Sunday, October 6, 2013

So Long Until The Pop, Concussion Is More Indie Than Substantive.

The Good: Decent direction, Moments of performance and eroticism
The Bad: Suffocating mood, Unlikable characters
The Basics: Concussion is a deliberately artsy film that does not quite land.

As moviegoers flock this weekend to Gravity (reviewed here!), I’m opting for an art theater weekend. To that end, I watched Concussion. Concussion falls into the category of art films for the sake of art films . . . at least until the movie actually gets good. That is the bottomline and unfortunate aspect of Concussion (which I am putting right up front); the film is stiflingly boring and problematic up until the forty minute mark when it suddenly gets interesting. It’s far too much of an investment in characters and a situation that is droll and disturbing before it turns surprisingly good.

While much might be written about the sexuality of Concussion, what really turns the film into something watchable and interesting are the emotional entanglements of the film. At its heart, Concussion is about a woman disconnected from her family who starts to reach out for connections with (she hopes) strangers. To them, she becomes mentor, sex object and/or secret crush. After forty minutes of mindnumbingly slow shots of characters looking at ceilings or staring blankly at the camera or waiting for their dialogue, Concussion actually makes its protagonist’s journey seem interesting and . . . human.

After her son hits her in the head with a baseball, Abby does not feel like herself. Her wife of (at least) six years shows no genuine interest in her, falling asleep while sleep fingering her and that leaves Abby feeling disconnected from her own life. Abby cheats on Kate, her overachiever wife, with a dirty prostitute before confessing to her contractor and friend with whom she is working on a property she bought after the head injury what she did. Justin hooks Abby up with an $800/session prostitute who flatters her by admitting that Abby got her off. Through Justin and his mysterious contact, The Girl, Abby begins a life of prostitution.

As Eleanor, Abby begins to take women to bed for money. Meeting with The Girl, Abby tries to get put in touch with older women and that is when her instincts truly kick in. When client #6 turns out to be the woman she has long had a crush on, Abby starts to lose herself in the job as opposed to her family life. When Kate’s friend is getting a divorce, Abby’s secret loft and alternate life is threatened and she begins to come unraveled.

Concussion spends a lot of its time avoiding exploring the ramifications of Abby’s double life. Most of the film entirely neglects the Abby and Kate relationship. Despite Abby’s early misgivings, once she creates the Eleanor public persona, she does not really look back. That failure to make the internal conflict resonate and explode makes Concussion a far harder sell in the reality department. The characters in Abby’s life do not pop as much as the briefly-seen women Eleanor spends her Monday and Wednesday mornings with.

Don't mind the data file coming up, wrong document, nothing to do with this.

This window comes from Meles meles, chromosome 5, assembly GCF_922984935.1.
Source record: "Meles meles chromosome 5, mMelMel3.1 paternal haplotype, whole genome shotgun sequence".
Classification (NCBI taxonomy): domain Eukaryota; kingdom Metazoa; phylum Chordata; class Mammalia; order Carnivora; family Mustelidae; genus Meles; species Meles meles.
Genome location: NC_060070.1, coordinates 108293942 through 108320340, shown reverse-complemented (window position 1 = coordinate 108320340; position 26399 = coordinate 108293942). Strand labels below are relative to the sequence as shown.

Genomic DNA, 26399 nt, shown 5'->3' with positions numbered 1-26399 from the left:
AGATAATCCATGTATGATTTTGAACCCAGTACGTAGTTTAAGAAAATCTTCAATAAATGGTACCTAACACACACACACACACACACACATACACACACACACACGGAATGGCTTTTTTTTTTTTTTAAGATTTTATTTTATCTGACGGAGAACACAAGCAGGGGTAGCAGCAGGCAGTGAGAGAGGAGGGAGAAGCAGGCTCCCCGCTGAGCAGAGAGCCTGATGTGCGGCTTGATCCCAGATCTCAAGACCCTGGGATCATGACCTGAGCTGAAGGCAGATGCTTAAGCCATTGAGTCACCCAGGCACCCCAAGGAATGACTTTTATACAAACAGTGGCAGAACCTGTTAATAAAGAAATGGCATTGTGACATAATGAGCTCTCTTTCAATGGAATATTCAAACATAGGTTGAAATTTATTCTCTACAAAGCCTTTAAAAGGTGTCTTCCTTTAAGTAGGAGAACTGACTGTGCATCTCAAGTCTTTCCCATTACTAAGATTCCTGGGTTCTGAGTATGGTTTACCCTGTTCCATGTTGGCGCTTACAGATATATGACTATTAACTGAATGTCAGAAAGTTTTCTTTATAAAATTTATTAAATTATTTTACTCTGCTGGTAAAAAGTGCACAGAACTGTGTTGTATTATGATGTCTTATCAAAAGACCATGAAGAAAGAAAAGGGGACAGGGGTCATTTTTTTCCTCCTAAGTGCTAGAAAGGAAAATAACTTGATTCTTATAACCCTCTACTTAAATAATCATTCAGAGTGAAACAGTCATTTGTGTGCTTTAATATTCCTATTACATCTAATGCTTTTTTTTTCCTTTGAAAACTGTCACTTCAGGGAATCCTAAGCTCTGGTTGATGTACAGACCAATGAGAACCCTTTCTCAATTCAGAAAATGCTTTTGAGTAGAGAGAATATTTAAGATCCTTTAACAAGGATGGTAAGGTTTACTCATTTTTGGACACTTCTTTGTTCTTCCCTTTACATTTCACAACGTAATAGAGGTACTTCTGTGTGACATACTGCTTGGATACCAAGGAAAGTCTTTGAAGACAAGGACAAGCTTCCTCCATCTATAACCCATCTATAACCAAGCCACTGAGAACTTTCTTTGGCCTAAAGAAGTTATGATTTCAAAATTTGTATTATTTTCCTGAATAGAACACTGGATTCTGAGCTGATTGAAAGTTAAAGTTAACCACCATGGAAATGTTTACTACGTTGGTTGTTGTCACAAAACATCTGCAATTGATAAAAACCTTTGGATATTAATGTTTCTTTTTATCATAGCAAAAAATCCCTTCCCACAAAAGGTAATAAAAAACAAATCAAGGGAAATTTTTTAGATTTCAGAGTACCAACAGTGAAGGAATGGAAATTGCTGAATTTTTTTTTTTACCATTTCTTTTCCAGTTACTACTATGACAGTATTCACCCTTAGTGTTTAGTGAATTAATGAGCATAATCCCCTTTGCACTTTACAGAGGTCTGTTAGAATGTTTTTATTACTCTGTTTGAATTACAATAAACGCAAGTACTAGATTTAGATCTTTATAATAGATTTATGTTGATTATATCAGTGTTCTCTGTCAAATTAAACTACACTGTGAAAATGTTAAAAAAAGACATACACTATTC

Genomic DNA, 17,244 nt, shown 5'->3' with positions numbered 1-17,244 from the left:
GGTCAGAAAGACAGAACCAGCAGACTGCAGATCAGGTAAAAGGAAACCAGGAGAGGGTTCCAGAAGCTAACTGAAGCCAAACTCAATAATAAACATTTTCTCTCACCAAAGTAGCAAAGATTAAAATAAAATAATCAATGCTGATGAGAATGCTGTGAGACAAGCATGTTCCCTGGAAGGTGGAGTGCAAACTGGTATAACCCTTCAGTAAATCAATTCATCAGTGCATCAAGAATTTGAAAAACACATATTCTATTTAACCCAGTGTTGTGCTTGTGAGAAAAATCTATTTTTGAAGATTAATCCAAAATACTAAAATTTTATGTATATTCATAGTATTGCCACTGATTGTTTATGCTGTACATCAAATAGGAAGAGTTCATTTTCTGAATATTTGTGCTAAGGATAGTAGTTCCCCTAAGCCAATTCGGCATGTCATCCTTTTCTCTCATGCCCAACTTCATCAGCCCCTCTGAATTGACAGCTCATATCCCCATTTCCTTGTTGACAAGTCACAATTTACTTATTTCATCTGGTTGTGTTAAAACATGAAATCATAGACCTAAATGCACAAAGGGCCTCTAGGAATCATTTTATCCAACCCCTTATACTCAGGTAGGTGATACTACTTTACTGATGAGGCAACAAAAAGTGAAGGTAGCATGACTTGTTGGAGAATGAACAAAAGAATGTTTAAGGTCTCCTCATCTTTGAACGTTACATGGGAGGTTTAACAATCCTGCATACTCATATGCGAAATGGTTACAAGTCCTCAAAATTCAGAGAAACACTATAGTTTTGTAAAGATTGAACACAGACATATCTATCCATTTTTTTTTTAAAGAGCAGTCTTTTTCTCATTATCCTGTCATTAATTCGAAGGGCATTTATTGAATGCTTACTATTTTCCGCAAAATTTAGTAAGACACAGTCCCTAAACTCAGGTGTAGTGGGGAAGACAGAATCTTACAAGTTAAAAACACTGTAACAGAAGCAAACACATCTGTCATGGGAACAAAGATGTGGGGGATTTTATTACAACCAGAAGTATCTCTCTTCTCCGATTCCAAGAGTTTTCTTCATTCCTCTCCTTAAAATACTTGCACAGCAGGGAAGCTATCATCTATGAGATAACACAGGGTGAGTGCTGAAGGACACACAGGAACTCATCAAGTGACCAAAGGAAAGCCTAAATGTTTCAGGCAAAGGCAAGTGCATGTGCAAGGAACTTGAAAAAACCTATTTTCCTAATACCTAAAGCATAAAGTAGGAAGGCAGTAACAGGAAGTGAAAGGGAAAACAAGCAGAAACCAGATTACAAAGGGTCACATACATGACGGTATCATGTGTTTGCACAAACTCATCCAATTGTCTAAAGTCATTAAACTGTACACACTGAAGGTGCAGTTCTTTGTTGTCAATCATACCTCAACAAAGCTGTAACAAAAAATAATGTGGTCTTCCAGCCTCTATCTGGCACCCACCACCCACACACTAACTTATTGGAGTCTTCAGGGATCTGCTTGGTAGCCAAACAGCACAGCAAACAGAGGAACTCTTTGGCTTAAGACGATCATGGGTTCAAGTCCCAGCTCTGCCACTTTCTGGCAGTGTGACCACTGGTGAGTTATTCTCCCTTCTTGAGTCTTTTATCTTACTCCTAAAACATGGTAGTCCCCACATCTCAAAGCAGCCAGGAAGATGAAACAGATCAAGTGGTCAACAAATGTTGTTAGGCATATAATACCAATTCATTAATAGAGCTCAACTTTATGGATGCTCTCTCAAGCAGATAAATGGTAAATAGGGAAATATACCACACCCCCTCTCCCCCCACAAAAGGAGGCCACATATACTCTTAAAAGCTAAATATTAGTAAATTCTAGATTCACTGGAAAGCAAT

Concussion was never going to compete with Gravity on the dollar front, if for no other reason than the star power of the two films is Janel Moloney (who was wonderful on The West Wing and has the most regular, longest-running work of anyone in Concussion) vs. George Clooney. As much as I like Moloney, she does not have the drawing power of Clooney and her supporting role in Concussion as Pru is not as substantive as other roles she has had.

The cast of Concussion is led by Robin Weigert, who plays Abby. Weigert is not given a particularly difficult task given that Eleanor is not so much a persona as it is an alias. Weigert has great on-screen chemistry with Maggie Siff, who play’s Abby’s classy crush Sam Bennet. The scenes Weigert and Siff share are the film’s most erotically charged and their on-screen chemistry is so vibrant that it makes it virtually impossible to believe that Abby and Kate have made it last for so many years. For sure, part of the point of Concussion is that Abby and Kate have drifted apart, but Weigert and Julie Fain Lawrence have so little on-screen chemistry, there is no evidence their relationship was actually ever viable.

The surprise performance in Concussion comes from Emily Kinney, who plays The Girl. Kinney plays a na├»ve, good girl, farmer’s daughter on The Walking Dead and in Concussion, she plays a cold-as-ice madame and law student. She is entirely convincing in her few scenes and the departure from her familiar role is chilling to see.

Writer and director Stacie Passon has something to say as both a writer and a director. She doesn’t quite manage to say it clearly or compellingly in Concussion. There are plenty of movies about people frustrated in long-term relationships and Concussion does not add anything interesting to that body of work. Despite a solid middle, Concussion lists along and never quite finds its roots. While it is beautifully filmed, so many of the shots are done for effect, as opposed to statement and the end result is a movie that looks good, has erratic acting, and does not hold a candle to The Kids Are All Right (reviewed here!). That, alas, seems to be the standard to beat. At least the soundtrack isn’t overbearing.

For other films that feature a character making a shocking change in life, please check out my reviews of:
American Beauty
Dan In Real Life


For other film reviews, please check out my Movie And Television Review Index Page for an organized listing!

© 2013 W.L. Swarts. May not be reprinted without permission.
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